• 347.
    Jalilian, Ehsan
    et al.
    Stockholm University, Faculty of Science, Department of Materials and Environmental Chemistry (MMK).
    Liao, Rong-Zhen
    Stockholm University, Faculty of Science, Department of Organic Chemistry.
    Himo, Fahmi
    Stockholm University, Faculty of Science, Department of Organic Chemistry.
    Brismar, Hjalmar
    Laurell, Fredrik
    Lidin, Sven
    Luminescence properties of the Cu4I62- cluster2011In: CrystEngComm, ISSN 1466-8033, E-ISSN 1466-8033, Vol. 13, no 14, p. 4729-4734Article in journal (Refereed)
    Abstract [en]

    Two new solvates were prepared in the system Cu(I)I using a solvolysis reaction. The structures for both of them were solved by X-ray crystllaography, showing that they constitute two modifications of the same compound with the net formula [Cu4I6](P(C6H5)4)2·2OC(CH3)2. Both types of crystals show vivid fluorescence when exposed to UV light. The formation of the first modification (I) seems to be preferred by kinetics and on ageing in the mother liquor it converts to modification (II). The Cu positions in (I) are disordered while those in (II) are fully ordered. The luminescent properties of both crystals were characterized using a confocal microscope and an excitation wavelength of 405 nm, resulting in fluorescence spectra with the intensities of 1.22 and 0.52 relative to the reference (fluorescein 10 µM). Density functional theory calculations on the ordered Cu4I62− core of modification (II) show that the de-excitation from LUMO to HOMO is responsible for the luminescence. The calculated emission spectrum has a maximum at 531 nm in good agreement with the results from confocal microscopy.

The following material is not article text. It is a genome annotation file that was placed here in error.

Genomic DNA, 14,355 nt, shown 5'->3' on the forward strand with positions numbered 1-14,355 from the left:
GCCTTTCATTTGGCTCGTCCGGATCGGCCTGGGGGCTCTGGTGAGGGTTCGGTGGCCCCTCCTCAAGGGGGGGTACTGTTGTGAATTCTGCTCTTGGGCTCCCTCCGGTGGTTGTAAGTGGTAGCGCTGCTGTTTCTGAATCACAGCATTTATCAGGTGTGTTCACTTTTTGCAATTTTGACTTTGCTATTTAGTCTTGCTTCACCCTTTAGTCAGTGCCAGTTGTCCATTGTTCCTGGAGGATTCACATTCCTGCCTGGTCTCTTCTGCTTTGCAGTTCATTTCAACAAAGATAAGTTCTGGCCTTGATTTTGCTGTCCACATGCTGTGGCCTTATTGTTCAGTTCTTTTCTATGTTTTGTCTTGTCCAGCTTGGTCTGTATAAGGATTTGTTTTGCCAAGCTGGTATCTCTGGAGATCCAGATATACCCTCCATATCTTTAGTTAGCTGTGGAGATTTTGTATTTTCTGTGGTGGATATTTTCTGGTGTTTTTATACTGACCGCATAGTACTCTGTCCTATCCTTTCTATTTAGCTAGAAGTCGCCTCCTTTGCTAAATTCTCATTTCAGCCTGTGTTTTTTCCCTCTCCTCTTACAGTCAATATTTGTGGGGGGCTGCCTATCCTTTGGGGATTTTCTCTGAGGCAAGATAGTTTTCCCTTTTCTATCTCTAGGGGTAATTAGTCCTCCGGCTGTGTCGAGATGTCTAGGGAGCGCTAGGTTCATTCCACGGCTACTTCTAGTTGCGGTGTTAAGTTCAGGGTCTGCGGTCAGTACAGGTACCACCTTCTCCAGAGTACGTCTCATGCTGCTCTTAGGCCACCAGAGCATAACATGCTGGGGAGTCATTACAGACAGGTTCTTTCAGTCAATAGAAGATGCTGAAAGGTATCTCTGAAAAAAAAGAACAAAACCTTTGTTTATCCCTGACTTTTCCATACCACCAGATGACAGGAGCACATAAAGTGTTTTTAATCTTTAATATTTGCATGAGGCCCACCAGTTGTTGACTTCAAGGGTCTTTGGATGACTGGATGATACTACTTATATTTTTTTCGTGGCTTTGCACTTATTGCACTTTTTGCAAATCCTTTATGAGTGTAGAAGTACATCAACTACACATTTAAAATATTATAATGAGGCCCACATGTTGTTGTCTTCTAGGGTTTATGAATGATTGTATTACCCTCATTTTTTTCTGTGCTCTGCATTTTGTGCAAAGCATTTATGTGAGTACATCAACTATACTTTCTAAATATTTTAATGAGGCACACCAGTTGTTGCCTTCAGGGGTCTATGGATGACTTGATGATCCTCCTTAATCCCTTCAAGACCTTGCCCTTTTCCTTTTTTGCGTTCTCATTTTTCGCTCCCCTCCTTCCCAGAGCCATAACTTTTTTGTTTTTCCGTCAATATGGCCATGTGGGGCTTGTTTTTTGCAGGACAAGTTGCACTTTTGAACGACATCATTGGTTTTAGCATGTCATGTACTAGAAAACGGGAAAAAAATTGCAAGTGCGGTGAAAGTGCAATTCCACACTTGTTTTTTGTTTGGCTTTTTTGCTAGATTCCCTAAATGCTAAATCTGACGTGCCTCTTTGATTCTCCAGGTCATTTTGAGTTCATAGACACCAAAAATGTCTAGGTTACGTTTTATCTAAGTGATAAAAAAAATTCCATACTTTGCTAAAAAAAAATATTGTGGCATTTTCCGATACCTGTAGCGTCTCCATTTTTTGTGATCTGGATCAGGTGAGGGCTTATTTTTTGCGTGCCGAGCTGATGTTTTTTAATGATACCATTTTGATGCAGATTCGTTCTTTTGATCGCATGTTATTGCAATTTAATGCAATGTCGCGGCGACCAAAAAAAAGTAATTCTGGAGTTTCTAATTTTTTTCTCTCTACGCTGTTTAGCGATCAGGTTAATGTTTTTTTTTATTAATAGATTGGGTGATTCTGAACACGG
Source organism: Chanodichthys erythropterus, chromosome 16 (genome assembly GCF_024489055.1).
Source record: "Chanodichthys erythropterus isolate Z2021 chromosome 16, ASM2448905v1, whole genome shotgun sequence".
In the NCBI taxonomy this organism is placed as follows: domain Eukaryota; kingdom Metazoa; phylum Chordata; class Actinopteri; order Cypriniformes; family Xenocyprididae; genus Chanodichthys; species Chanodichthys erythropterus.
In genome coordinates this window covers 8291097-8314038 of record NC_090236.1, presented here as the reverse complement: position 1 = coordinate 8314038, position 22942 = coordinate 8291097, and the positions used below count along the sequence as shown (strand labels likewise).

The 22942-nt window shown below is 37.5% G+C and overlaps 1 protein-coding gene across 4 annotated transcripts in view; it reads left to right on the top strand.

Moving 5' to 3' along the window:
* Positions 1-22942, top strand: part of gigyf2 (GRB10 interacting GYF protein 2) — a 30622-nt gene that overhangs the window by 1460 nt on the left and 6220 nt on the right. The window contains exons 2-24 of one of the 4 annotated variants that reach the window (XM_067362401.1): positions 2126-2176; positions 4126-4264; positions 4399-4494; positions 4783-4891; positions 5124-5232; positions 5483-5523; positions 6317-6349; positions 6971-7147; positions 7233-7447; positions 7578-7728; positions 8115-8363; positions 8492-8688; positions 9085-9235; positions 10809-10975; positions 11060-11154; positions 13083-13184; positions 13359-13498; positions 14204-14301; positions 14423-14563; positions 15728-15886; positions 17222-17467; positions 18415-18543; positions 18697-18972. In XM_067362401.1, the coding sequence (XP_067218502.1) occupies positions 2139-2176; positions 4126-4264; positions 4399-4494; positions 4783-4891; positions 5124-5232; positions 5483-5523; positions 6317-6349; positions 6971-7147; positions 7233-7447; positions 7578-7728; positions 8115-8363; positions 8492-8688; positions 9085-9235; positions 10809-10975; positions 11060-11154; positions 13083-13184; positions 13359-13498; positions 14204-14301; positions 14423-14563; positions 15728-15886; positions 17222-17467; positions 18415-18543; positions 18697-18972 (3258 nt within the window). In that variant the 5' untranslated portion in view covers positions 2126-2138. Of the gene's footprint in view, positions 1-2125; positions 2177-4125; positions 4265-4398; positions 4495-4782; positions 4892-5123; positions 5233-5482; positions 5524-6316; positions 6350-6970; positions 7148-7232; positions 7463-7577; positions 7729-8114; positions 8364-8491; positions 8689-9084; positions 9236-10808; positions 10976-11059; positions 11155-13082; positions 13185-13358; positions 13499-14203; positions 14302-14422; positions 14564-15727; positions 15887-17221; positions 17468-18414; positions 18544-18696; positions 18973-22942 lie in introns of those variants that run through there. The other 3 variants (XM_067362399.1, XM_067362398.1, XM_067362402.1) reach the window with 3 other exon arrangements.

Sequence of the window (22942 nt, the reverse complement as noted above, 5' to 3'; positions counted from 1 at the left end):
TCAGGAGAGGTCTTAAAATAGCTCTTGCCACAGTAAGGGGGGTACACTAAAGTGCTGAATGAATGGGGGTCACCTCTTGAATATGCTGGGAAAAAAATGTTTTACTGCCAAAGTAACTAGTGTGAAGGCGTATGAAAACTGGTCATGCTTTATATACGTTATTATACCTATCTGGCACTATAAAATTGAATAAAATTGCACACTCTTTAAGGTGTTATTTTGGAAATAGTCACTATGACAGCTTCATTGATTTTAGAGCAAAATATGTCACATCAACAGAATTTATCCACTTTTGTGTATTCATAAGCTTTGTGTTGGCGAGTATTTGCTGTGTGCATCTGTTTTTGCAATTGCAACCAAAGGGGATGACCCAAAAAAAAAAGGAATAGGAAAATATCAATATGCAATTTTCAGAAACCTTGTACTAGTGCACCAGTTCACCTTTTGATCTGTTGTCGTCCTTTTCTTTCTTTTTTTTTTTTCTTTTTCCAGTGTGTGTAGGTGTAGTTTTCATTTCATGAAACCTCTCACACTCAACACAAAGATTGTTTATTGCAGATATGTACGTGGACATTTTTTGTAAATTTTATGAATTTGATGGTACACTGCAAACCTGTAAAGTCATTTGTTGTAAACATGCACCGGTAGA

• 348.
    Jalilian, Ehsan
    et al.
    Stockholm University, Faculty of Science, Department of Materials and Environmental Chemistry (MMK).
    Liao, Rong-Zhen
    Stockholm University, Faculty of Science, Department of Organic Chemistry.
    Himo, Fahmi
    Stockholm University, Faculty of Science, Department of Organic Chemistry.
    Lidin, Sven
    Luminescence properties of monoclinic Cu4I4(Piperidine)42011In: Materials research bulletin, ISSN 0025-5408, E-ISSN 1873-4227, Vol. 46, no 8, p. 1192-1196Article in journal (Refereed)
    Abstract [en]

    A new modification of Cu4I4Pip4 has been synthesized under hydrothermal conditions. X-ray crystallography revealed that this compound crystallized in the monoclinic system and consists of a tetrahedral core with composition Cu4I4, in which each Cu atom is coordinated by a piperidine molecule via the N atom. In contrast to a previously reported modification of Cu4I4Pip4, the present modification shows luminescent properties when exposed to UV-light. In addition, we have used time-dependent density functional theory calculations to characterize both compounds in term of both absorption and emission.

  • 349.
    Janson, Pär G.
    Stockholm University, Faculty of Science, Department of Organic Chemistry.
    Metal-catalyzed oxidative formation of C-CF3 and C-O bonds in alkenes and alkynes2012Licentiate thesis, comprehensive summary (Other academic)
  • 350.
    Janson, Pär G.
    et al.
    Stockholm University, Faculty of Science, Department of Organic Chemistry.
    Ghoneim, Ibrahim
    Stockholm University, Faculty of Science, Department of Organic Chemistry.
    Ilchenko, Nadia O.
    Stockholm University, Faculty of Science, Department of Organic Chemistry.
    Szabó, Kálmán J.
    Stockholm University, Faculty of Science, Department of Organic Chemistry.
    Electrophilic Trifluoromethylation by Copper-Catalyzed Addition of CF3-Transfer Reagents to Alkenes and Alkynes2012In: Organic Letters, ISSN 1523-7060, E-ISSN 1523-7052, Vol. 14, no 11, p. 2882-2885Article in journal (Refereed)
    Abstract [en]

    Regio- and stereoselective Cu-catalyzed addition of the above hypervalent iodine reagent to alkynes and alkenes was achieved. In the presence of Cul, the reaction is suitable to perform trifluoromethyl-benzoyloxylation and trifluoromethyl-halogenation of alkenes and alkynes. Electron-donating substituents accelerate the process, and alkenes react faster than alkynes emphasizing the electrophilic character of the addition reaction.